1. In March last year, an unnamed London-based Deutsche Bank employee was suspended (and thought to have subsequently lost his job) after pictures emerged of him taunting National Health Service (NHS) job-cut protesters when they marched passed the bank's London Wall City HQ building.
In what was a real misjudgement of the mood of the nation (and further proof that some bankers clearly still didn't get it), a group of Deutsche employees were seen peering out of one of the windows, pointing and laughing at the protesters as they went by. And one young(ish) man taunted the crowd by waving what appeared to be a £10 note.
There remains some doubt about what the analyst actually did in his drunken stupor. Some say he stood on his secretary's desk and urinated 'willy-nilly', others that he merely wet himself.
Rumours abounded at the time that his trousers were taken off and placed in a microwave to dry (presumably that's where they remained when he was allegedly escorted from the building). The analyst is said to have been suspended. Whether he ended up still in a job after the affair is unknown.
3. In February 2008, Morgan Stanley London-based oils trader David Redmond, then 26, is said to have returned to the office from a 3-hour boozy lunch break and engaged in a frenzied bout of trading - in a 90 minute period in the early evening, Redmond traded, on average, once every 7.5 seconds!
Realising that he was in breach of his trading limits, Redmond then concealed his trading positions overnight by apparently transferring them onto an unknowing colleague's book. In doing so, he is said to have exposed Morgan Stanley to a possible loss of up to $10m. The next day, without informing the firm what he was doing, Redmond managed to trade his way out of the position and returned a small profit. The trader only admitted what happened when Morgan Stanley's internal controls picked up on it.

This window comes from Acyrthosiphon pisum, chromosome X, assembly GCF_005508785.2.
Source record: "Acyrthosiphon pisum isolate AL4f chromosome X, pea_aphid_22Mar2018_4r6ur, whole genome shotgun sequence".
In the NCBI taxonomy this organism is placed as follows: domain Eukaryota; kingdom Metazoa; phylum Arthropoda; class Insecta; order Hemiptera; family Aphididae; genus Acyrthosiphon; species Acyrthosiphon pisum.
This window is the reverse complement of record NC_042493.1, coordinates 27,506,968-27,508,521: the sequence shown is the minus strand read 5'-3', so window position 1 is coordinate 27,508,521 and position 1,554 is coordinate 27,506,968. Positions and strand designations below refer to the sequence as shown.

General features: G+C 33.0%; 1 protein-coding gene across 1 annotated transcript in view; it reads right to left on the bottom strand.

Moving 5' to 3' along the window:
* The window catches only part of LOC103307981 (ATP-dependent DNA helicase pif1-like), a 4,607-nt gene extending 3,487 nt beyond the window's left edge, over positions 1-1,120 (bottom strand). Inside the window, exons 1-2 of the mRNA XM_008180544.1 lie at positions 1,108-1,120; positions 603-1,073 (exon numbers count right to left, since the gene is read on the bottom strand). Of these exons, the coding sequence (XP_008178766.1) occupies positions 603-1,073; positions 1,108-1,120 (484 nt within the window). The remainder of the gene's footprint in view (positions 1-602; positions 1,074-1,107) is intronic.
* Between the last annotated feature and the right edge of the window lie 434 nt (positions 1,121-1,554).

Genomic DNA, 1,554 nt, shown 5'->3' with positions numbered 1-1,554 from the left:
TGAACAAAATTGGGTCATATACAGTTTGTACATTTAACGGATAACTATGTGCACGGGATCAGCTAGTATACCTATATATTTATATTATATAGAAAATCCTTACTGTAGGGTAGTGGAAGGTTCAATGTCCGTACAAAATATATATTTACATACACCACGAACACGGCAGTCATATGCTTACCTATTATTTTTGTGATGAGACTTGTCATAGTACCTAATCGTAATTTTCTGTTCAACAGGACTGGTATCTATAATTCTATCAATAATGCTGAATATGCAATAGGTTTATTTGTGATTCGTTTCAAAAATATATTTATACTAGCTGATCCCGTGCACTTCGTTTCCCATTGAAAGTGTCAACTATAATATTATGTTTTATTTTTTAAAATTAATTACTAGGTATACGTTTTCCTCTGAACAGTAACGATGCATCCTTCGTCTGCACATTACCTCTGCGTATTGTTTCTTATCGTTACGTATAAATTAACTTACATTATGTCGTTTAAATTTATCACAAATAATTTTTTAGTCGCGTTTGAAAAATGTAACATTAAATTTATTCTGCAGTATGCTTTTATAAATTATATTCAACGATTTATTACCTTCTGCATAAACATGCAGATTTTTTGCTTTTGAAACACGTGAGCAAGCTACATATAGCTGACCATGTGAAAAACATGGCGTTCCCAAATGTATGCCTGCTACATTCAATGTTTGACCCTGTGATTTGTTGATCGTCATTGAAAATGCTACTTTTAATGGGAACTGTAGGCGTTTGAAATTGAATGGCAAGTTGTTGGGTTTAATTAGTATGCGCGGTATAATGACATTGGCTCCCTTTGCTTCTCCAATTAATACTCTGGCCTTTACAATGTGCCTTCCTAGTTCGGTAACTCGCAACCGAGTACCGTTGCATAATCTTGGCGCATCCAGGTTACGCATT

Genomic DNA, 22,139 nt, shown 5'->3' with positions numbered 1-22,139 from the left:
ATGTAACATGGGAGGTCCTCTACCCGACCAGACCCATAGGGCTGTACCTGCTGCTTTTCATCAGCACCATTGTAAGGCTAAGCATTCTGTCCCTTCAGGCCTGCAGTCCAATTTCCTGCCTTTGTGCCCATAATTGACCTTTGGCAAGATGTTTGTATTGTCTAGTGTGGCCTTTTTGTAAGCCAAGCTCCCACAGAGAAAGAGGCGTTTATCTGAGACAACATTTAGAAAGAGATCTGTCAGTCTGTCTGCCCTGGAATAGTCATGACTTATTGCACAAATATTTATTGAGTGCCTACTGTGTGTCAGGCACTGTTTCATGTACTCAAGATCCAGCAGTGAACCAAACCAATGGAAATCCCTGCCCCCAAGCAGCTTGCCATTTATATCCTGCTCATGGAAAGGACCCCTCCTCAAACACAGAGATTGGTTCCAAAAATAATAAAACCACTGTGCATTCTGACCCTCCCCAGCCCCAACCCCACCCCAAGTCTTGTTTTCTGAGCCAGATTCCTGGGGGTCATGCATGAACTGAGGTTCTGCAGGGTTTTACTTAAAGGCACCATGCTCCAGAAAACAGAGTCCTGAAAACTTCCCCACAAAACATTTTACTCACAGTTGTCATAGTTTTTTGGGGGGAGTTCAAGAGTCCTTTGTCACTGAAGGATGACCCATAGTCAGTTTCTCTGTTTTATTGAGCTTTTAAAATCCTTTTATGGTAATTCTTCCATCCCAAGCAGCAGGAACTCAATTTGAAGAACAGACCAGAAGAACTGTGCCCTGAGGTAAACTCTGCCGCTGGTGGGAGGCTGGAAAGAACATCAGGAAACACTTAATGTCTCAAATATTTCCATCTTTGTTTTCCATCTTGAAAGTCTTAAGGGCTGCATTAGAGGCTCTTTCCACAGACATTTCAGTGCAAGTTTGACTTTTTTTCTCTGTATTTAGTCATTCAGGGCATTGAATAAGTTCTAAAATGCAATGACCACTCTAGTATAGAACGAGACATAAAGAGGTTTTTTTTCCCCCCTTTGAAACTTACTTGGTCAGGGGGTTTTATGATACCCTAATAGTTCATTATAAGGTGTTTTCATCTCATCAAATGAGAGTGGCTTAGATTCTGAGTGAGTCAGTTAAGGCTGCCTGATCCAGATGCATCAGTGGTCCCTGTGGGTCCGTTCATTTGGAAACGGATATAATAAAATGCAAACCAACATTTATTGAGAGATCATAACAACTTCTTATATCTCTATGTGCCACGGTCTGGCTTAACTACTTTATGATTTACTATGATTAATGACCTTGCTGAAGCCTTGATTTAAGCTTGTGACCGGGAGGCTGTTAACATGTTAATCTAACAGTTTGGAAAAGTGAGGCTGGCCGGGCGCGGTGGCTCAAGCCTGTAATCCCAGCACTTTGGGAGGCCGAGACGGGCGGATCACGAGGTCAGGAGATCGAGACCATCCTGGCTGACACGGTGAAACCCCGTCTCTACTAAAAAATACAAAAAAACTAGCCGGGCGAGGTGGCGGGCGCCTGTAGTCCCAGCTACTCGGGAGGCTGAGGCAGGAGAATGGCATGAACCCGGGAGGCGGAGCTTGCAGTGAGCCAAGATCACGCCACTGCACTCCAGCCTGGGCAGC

Morgan Stanley suspended Redmond, and subsequently fired him for gross misconduct. He was also later banned by the FSA, the UK market regulator, for 2 years.
4. US regulator The Securities and Exchange Commission conducted 33 probes of its own staffers who were viewing porn at work over a five year period - 31 of which occurred during the two-and-a-half years of the financial crisis.
One of the agency's Washington-based attorneys was apparently spending up to 8 hours a day watching porn, and had used up all of the hard drive space on his computer by downloading explicit videos. He then started to download the smutty material onto discs, which soon began to fill up cardboard boxes which were found in his office!
An SEC spokesperson said: 'Each of the offending employees has been disciplined, or is in the process of being disciplined. Some have already been suspended or dismissed'.
5. A few years back a New York-based second year Credit Suisse technology analyst was said to have returned to the office (apparently over the weekend) rather the worse for wear, and trashed a colleague's work space).
The analyst, not unreasonably, is said to have been fired.
6. In 2006, Merrill Lynch is said to have fired 13 employees in Dublin for alleged e-mail abuse. The firm is also said to have given written warnings to an additional 7 staff, who were sent home from the office following an inquiry.
According to press reports at the time, two staff members were previously fired after they allegedly sent a pornographic e-mail to a client. The additional sackings were believed to have resulted from a subsequent wide-ranging review of staff e-mails. The 13 staff who were been given the boot (both men and women) were given the right of appeal. The 7 who received written warnings were required to undertake retraining on internet and e-mail practices.
7. The Securities and Exchange Commission (SEC) found one of its employees to have attempted to access adult content on his work PC some 1,880 times during 17 working days in August / September, 2008. To access the hilarious SEC interview transcript with this individual, press here.